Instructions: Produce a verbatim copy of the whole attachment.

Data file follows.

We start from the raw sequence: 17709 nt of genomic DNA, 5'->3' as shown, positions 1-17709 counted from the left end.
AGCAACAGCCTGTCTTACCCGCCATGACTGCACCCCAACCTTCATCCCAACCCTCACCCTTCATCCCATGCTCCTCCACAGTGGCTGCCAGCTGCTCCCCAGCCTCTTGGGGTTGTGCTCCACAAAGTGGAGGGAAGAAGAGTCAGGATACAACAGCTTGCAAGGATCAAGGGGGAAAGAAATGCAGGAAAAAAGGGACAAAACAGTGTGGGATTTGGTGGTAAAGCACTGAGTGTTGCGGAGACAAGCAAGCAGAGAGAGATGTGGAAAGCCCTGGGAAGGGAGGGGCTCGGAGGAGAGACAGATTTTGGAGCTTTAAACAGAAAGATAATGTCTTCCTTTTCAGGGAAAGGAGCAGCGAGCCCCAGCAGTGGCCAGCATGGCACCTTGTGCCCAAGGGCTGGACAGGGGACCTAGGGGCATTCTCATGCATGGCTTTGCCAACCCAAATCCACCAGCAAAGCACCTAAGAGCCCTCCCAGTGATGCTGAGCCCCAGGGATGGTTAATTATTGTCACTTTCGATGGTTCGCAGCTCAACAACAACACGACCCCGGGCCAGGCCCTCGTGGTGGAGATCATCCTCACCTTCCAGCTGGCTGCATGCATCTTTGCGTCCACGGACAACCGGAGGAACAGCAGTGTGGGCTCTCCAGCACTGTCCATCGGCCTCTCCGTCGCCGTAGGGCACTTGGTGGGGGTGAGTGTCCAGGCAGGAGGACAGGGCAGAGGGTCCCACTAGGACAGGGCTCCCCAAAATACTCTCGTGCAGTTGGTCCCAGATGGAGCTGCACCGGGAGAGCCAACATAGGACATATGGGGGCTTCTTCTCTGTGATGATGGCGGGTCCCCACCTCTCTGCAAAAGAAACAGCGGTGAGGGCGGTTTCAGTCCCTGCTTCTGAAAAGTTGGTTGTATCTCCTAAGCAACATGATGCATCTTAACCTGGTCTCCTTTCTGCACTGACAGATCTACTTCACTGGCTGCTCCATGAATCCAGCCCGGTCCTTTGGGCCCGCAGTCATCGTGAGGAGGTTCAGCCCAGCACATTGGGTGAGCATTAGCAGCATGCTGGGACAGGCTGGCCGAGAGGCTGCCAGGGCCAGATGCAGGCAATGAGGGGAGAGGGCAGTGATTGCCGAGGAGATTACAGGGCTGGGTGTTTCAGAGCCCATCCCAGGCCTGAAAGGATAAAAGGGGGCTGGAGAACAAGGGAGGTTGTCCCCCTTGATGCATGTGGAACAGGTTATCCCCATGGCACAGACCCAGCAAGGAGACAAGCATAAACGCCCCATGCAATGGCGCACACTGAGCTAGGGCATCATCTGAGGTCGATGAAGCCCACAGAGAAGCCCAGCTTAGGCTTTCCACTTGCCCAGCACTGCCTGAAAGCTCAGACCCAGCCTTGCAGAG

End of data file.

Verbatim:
We start from the raw sequence: 17709 nt of genomic DNA, 5'->3' as shown, positions 1-17709 counted from the left end.
AGCAACAGCCTGTCTTACCCGCCATGACTGCACCCCAACCTTCATCCCAACCCTCACCCTTCATCCCATGCTCCTCCACAGTGGCTGCCAGCTGCTCCCCAGCCTCTTGGGGTTGTGCTCCACAAAGTGGAGGGAAGAAGAGTCAGGATACAACAGCTTGCAAGGATCAAGGGGGAAAGAAATGCAGGAAAAAAGGGACAAAACAGTGTGGGATTTGGTGGTAAAGCACTGAGTGTTGCGGAGACAAGCAAGCAGAGAGAGATGTGGAAAGCCCTGGGAAGGGAGGGGCTCGGAGGAGAGACAGATTTTGGAGCTTTAAACAGAAAGATAATGTCTTCCTTTTCAGGGAAAGGAGCAGCGAGCCCCAGCAGTGGCCAGCATGGCACCTTGTGCCCAAGGGCTGGACAGGGGACCTAGGGGCATTCTCATGCATGGCTTTGCCAACCCAAATCCACCAGCAAAGCACCTAAGAGCCCTCCCAGTGATGCTGAGCCCCAGGGATGGTTAATTATTGTCACTTTCGATGGTTCGCAGCTCAACAACAACACGACCCCGGGCCAGGCCCTCGTGGTGGAGATCATCCTCACCTTCCAGCTGGCTGCATGCATCTTTGCGTCCACGGACAACCGGAGGAACAGCAGTGTGGGCTCTCCAGCACTGTCCATCGGCCTCTCCGTCGCCGTAGGGCACTTGGTGGGGGTGAGTGTCCAGGCAGGAGGACAGGGCAGAGGGTCCCACTAGGACAGGGCTCCCCAAAATACTCTCGTGCAGTTGGTCCCAGATGGAGCTGCACCGGGAGAGCCAACATAGGACATATGGGGGCTTCTTCTCTGTGATGATGGCGGGTCCCCACCTCTCTGCAAAAGAAACAGCGGTGAGGGCGGTTTCAGTCCCTGCTTCTGAAAAGTTGGTTGTATCTCCTAAGCAACATGATGCATCTTAACCTGGTCTCCTTTCTGCACTGACAGATCTACTTCACTGGCTGCTCCATGAATCCAGCCCGGTCCTTTGGGCCCGCAGTCATCGTGAGGAGGTTCAGCCCAGCACATTGGGTGAGCATTAGCAGCATGCTGGGACAGGCTGGCCGAGAGGCTGCCAGGGCCAGATGCAGGCAATGAGGGGAGAGGGCAGTGATTGCCGAGGAGATTACAGGGCTGGGTGTTTCAGAGCCCATCCCAGGCCTGAAAGGATAAAAGGGGGCTGGAGAACAAGGGAGGTTGTCCCCCTTGATGCATGTGGAACAGGTTATCCCCATGGCACAGACCCAGCAAGGAGACAAGCATAAACGCCCCATGCAATGGCGCACACTGAGCTAGGGCATCATCTGAGGTCGATGAAGCCCACAGAGAAGCCCAGCTTAGGCTTTCCACTTGCCCAGCACTGCCTGAAAGCTCAGACCCAGCCTTGCAGAG